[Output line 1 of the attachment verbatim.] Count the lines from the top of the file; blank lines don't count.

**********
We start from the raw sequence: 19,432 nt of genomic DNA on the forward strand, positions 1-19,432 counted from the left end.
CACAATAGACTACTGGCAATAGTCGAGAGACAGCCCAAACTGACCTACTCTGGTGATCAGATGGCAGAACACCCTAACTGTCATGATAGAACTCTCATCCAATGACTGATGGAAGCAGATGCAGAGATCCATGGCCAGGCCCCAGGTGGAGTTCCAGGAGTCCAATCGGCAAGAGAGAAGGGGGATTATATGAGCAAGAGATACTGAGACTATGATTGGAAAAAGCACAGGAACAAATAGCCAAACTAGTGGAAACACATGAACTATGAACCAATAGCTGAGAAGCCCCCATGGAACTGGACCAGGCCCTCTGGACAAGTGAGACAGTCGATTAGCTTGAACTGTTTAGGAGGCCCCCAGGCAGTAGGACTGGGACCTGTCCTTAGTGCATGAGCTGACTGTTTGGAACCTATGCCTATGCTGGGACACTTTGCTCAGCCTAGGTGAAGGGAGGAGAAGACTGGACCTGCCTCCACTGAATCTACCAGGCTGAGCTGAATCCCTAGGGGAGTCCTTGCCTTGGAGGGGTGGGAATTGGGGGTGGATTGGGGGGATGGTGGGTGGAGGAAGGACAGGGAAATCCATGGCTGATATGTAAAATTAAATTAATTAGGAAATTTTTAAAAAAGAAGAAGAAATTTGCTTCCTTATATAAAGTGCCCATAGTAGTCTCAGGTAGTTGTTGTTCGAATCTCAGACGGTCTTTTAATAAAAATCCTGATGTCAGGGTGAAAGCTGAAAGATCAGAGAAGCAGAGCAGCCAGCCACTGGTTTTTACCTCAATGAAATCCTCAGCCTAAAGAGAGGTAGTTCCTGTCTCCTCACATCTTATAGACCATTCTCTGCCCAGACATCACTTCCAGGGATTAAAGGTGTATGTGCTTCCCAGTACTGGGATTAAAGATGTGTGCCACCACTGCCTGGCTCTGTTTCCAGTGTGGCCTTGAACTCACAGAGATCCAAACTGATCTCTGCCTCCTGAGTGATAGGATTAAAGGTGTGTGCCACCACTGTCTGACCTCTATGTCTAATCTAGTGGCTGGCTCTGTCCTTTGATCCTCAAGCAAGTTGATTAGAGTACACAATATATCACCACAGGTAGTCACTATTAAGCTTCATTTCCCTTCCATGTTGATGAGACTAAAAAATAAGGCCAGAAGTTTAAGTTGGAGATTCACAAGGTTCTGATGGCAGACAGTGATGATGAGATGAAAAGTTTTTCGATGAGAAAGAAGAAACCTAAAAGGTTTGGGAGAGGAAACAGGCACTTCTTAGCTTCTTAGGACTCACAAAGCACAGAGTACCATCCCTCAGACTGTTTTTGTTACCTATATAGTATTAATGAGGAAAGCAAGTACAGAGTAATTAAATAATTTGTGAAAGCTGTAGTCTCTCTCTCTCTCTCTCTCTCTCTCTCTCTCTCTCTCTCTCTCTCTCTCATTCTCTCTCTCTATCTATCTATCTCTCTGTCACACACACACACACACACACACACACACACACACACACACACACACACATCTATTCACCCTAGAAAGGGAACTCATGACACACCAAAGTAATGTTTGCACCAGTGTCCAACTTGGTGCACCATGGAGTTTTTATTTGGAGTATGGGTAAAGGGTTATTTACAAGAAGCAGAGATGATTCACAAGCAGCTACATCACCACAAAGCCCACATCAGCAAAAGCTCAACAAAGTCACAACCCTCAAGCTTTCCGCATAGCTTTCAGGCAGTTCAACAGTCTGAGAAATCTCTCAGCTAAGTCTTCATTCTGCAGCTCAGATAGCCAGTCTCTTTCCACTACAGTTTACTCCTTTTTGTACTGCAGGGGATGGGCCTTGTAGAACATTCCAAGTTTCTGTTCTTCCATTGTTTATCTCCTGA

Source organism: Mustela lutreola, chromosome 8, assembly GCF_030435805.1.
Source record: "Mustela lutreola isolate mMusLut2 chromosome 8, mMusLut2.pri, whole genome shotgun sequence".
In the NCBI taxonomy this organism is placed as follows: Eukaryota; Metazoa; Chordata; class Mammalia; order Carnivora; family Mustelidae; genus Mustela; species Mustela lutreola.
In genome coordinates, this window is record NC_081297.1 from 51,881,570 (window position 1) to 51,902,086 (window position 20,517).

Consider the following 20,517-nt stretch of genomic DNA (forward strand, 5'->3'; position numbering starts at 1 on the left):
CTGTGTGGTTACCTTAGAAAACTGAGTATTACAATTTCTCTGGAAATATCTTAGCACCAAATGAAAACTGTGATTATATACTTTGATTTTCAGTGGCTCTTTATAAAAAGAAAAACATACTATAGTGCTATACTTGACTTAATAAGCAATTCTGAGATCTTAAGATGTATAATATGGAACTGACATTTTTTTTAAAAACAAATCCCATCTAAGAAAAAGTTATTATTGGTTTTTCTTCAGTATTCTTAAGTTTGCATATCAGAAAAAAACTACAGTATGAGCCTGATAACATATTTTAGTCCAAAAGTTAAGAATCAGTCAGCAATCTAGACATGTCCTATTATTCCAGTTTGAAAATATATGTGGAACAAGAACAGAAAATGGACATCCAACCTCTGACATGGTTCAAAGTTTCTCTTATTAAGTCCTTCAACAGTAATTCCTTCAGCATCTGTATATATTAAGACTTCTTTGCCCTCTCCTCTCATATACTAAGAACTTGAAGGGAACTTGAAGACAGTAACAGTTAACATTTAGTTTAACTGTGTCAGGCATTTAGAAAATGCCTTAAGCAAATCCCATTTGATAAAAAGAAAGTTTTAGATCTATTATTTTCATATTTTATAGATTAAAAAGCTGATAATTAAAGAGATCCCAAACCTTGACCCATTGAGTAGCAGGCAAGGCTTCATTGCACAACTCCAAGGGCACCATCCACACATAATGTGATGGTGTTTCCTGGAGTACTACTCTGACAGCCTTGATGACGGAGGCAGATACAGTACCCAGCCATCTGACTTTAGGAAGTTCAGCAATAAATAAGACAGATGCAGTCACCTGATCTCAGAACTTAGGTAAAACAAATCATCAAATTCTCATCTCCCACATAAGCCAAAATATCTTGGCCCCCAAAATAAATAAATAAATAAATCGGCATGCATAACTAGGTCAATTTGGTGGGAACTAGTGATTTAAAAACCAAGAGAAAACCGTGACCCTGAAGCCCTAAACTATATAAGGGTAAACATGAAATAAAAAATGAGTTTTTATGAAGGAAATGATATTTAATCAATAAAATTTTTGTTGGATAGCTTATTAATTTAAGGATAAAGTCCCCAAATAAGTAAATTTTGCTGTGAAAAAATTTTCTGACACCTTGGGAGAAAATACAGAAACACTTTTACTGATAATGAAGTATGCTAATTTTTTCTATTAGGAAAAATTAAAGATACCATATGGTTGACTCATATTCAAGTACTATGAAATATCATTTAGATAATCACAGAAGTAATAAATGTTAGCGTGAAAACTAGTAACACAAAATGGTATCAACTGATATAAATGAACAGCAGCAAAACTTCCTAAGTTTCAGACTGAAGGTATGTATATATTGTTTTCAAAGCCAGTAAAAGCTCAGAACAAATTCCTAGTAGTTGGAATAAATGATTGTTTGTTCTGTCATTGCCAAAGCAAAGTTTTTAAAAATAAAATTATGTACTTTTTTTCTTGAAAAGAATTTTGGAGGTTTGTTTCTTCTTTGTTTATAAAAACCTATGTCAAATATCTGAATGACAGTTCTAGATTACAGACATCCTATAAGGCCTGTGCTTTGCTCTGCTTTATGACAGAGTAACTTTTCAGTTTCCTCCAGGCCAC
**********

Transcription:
We start from the raw sequence: 19,432 nt of genomic DNA on the forward strand, positions 1-19,432 counted from the left end.